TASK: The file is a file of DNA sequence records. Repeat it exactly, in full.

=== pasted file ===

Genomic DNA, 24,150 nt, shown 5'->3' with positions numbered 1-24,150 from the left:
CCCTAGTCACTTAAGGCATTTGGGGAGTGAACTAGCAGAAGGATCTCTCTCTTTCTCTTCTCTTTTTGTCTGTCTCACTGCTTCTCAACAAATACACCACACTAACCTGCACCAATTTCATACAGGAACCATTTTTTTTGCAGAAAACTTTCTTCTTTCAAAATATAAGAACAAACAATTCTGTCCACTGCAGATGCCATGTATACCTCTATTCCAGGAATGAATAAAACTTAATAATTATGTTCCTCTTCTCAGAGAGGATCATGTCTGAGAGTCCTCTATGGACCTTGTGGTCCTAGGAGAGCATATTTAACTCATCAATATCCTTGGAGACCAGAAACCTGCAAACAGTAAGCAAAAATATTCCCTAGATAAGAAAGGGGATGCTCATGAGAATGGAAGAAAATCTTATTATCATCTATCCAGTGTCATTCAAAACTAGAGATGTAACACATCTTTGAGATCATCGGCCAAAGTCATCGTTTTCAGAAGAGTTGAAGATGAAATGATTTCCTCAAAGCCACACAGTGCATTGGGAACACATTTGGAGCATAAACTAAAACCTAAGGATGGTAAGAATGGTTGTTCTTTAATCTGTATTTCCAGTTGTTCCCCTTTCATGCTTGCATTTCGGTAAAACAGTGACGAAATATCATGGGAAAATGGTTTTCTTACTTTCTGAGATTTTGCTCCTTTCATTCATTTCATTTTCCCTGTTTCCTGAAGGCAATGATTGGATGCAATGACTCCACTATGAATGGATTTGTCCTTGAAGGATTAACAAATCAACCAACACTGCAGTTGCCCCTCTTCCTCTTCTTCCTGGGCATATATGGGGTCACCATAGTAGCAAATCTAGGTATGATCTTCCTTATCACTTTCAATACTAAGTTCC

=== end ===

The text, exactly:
Genomic DNA, 24,150 nt, shown 5'->3' with positions numbered 1-24,150 from the left:
CCCTAGTCACTTAAGGCATTTGGGGAGTGAACTAGCAGAAGGATCTCTCTCTTTCTCTTCTCTTTTTGTCTGTCTCACTGCTTCTCAACAAATACACCACACTAACCTGCACCAATTTCATACAGGAACCATTTTTTTTGCAGAAAACTTTCTTCTTTCAAAATATAAGAACAAACAATTCTGTCCACTGCAGATGCCATGTATACCTCTATTCCAGGAATGAATAAAACTTAATAATTATGTTCCTCTTCTCAGAGAGGATCATGTCTGAGAGTCCTCTATGGACCTTGTGGTCCTAGGAGAGCATATTTAACTCATCAATATCCTTGGAGACCAGAAACCTGCAAACAGTAAGCAAAAATATTCCCTAGATAAGAAAGGGGATGCTCATGAGAATGGAAGAAAATCTTATTATCATCTATCCAGTGTCATTCAAAACTAGAGATGTAACACATCTTTGAGATCATCGGCCAAAGTCATCGTTTTCAGAAGAGTTGAAGATGAAATGATTTCCTCAAAGCCACACAGTGCATTGGGAACACATTTGGAGCATAAACTAAAACCTAAGGATGGTAAGAATGGTTGTTCTTTAATCTGTATTTCCAGTTGTTCCCCTTTCATGCTTGCATTTCGGTAAAACAGTGACGAAATATCATGGGAAAATGGTTTTCTTACTTTCTGAGATTTTGCTCCTTTCATTCATTTCATTTTCCCTGTTTCCTGAAGGCAATGATTGGATGCAATGACTCCACTATGAATGGATTTGTCCTTGAAGGATTAACAAATCAACCAACACTGCAGTTGCCCCTCTTCCTCTTCTTCCTGGGCATATATGGGGTCACCATAGTAGCAAATCTAGGTATGATCTTCCTTATCACTTTCAATACTAAGTTCC